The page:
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What Fatherhood Can Teach Entrepreneurs

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I became a successful startup founder before I became a father, but in many ways, I wish it was the other way around. My wife and I recently welcomed our newborn twin daughters, Lydia and Zoë, and I admit that, just like there's no substitute to learning the entrepreneurial ropes than by just diving in, the same can be said about fatherhood. (Though, having done both, I will attest that newborns are much tougher than startup VCs.)

So I'd like to share a few of the lessons that fatherhood has quickly taught me as tips for those of you who are may be looking to embark on the birth of a new startup.

Always remember that it's your baby.

That's right. No one, and I mean no one, has ultimate responsibility for your baby other than you. Your VCs, advisors and teammates are all there to provide support, but at the end of the day, it's your baby and the onus and responsibility of its care and nurturing falls on your shoulders. Remember that when you launch your company.

It's a 24/7 job.

I mean it. Being the father of a newborn (or newborns in my case) is a 24/7/365 job. There's no such thing as 9-5. Same goes with your startup. Your customers, like your baby, don't care if it's 3 a.m., the weekend or your vacation. Their needs supersede yours.

You can't control outcomes, but you can create the right conditions.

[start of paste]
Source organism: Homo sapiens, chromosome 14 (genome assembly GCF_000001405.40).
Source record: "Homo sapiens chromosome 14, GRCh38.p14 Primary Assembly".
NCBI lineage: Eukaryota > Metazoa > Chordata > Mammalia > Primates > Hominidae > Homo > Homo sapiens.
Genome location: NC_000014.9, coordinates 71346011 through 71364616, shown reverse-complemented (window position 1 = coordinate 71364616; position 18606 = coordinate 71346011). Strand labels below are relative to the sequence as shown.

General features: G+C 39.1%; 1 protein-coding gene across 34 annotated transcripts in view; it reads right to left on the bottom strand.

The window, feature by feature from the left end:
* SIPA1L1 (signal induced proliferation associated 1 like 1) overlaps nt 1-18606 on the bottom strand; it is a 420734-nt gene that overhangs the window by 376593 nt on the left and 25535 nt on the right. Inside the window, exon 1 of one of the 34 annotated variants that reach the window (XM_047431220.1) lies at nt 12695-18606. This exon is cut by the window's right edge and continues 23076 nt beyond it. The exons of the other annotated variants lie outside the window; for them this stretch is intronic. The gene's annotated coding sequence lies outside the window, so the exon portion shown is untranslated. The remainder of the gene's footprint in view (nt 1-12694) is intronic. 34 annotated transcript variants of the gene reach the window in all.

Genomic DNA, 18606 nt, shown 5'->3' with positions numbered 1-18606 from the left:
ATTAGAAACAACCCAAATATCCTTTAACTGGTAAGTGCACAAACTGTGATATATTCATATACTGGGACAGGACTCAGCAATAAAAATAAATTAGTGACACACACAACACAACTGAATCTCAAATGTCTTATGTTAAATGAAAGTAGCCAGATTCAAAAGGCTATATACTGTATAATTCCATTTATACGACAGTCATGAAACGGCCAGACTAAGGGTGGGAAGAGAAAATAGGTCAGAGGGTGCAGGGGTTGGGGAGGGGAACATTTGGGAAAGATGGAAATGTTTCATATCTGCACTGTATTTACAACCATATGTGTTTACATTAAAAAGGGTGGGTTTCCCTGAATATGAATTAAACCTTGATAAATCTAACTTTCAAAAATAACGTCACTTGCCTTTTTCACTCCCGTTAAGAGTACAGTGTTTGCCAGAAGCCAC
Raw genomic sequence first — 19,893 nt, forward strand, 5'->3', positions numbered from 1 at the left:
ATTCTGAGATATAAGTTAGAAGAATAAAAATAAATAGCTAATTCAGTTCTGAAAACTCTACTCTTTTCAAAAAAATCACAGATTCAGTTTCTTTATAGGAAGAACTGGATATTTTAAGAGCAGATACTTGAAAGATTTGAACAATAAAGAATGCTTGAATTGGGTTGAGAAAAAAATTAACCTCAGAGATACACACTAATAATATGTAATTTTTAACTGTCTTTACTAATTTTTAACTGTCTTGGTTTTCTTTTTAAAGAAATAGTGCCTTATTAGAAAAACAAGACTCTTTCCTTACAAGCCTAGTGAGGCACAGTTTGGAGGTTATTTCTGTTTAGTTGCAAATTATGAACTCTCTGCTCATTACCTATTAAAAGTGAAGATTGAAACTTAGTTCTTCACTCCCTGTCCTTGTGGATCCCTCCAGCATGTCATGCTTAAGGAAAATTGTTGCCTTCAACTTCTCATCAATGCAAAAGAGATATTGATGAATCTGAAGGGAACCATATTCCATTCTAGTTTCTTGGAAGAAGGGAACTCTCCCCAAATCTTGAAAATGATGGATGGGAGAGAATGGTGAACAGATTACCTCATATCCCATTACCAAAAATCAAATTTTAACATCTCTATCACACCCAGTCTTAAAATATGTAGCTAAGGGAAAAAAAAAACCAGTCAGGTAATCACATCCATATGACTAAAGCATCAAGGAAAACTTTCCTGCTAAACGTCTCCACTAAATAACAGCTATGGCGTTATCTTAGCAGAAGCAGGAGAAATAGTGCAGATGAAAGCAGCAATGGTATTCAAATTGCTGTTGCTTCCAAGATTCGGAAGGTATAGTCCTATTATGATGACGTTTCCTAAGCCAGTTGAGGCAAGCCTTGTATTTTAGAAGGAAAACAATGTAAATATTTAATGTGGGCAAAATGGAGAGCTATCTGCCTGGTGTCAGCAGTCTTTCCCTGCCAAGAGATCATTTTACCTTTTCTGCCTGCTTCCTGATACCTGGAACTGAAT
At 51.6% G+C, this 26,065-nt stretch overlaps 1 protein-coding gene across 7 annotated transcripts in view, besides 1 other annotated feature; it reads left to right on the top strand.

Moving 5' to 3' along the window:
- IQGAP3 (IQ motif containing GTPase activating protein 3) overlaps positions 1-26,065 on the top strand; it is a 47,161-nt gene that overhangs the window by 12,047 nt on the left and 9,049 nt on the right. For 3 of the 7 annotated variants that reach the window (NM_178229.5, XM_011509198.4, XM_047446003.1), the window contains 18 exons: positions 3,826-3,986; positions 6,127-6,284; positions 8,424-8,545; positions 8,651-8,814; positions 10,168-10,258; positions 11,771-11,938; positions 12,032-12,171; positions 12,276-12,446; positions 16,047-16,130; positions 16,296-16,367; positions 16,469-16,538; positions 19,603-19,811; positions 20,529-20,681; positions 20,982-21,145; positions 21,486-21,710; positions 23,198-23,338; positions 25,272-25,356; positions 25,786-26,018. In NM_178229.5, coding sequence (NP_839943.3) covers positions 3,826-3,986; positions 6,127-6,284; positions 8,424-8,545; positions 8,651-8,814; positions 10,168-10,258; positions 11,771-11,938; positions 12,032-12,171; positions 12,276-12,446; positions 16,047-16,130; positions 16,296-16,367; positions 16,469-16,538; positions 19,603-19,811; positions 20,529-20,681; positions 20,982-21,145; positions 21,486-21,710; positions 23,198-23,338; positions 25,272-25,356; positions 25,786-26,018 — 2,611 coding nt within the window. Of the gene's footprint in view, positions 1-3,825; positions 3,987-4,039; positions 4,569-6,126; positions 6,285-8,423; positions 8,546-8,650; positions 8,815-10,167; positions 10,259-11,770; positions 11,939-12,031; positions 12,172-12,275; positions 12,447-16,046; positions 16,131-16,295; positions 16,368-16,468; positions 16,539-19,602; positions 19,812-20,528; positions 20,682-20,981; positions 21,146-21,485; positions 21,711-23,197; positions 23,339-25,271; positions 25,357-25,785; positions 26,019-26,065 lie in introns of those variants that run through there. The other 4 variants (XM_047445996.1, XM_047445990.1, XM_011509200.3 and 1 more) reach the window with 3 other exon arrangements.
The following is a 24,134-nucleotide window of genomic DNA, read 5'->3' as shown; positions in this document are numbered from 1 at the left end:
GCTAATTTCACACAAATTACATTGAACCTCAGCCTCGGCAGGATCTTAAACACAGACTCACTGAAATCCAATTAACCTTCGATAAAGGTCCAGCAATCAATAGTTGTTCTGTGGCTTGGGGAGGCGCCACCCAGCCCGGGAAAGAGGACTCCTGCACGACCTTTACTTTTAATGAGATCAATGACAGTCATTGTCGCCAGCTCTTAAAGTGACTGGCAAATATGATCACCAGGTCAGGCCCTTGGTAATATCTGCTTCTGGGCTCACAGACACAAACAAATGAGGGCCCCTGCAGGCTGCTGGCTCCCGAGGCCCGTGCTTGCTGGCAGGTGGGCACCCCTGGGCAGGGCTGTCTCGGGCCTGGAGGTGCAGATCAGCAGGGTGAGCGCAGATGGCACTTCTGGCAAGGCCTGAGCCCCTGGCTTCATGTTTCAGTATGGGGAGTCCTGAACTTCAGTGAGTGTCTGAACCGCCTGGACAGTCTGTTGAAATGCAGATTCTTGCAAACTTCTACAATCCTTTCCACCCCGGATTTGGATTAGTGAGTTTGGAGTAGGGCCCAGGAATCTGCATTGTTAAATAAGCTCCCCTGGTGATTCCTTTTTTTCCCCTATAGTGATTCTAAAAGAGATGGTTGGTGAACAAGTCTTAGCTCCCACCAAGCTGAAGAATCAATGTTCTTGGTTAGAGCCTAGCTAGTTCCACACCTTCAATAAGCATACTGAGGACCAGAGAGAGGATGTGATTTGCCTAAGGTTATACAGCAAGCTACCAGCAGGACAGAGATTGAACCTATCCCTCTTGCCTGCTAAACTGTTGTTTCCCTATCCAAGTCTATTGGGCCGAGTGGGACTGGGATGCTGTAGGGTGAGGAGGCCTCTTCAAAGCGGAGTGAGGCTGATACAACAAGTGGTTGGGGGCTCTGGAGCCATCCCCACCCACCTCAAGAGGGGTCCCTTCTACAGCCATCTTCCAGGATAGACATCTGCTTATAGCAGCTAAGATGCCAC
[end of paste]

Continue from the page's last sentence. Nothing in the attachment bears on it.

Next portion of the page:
No matter what you think, babies more or less act on their own schedules. You may want them to eat at certain intervals, sleep at certain times or just behave in general when your guests arrive, but you soon find out that even your best laid plans may likely go out the window. While you're not really in control, you can create the optimal conditions for things to at least have a good chance of happening. Same goes with closing deals or growing companies -- you can't control market decisions, but you can create the right conditions for success.

Often "big" problems have simple solutions.

There are times when your baby screams and shrieks uncontrollably and you think that there's something horribly wrong. And screams can make you panic, so you also tend to act irrationally, like calling the doctor every 10 minutes. Or worse, rushing to the ER thinking your baby has a crazy rare ailment, only to find out they're just hungry. Same is true for startups. What often looks like an intractable problem, can have a very easy solution if you just stop to listen and don't overreact.

Some things just take time (rush, and you pay the price).

I learned this lesson the hard way. Newborns need their time to drink their milk and digest it. It can take sometimes well over an hour of careful feeding, burping, massaging and holding. Try to rush them through the process, and their undigested food will end up all over you. Markets act the same way. You just can't force feed a new product onto the market -- customers need time to catch onto a new invention, time to "digest" it and make it part of their workflow or lifestyle. Spend too much money or have too ambitious of an adoption plan, and the market will spit your product right back at you.

But above all, remember that babies and startups have one simple requirement. They need your love.

Panos Panay is the founder of Sonicbids and the Founding Managing Director of the Berklee Institute for Creative Entrepreneurship (BerkleeICE).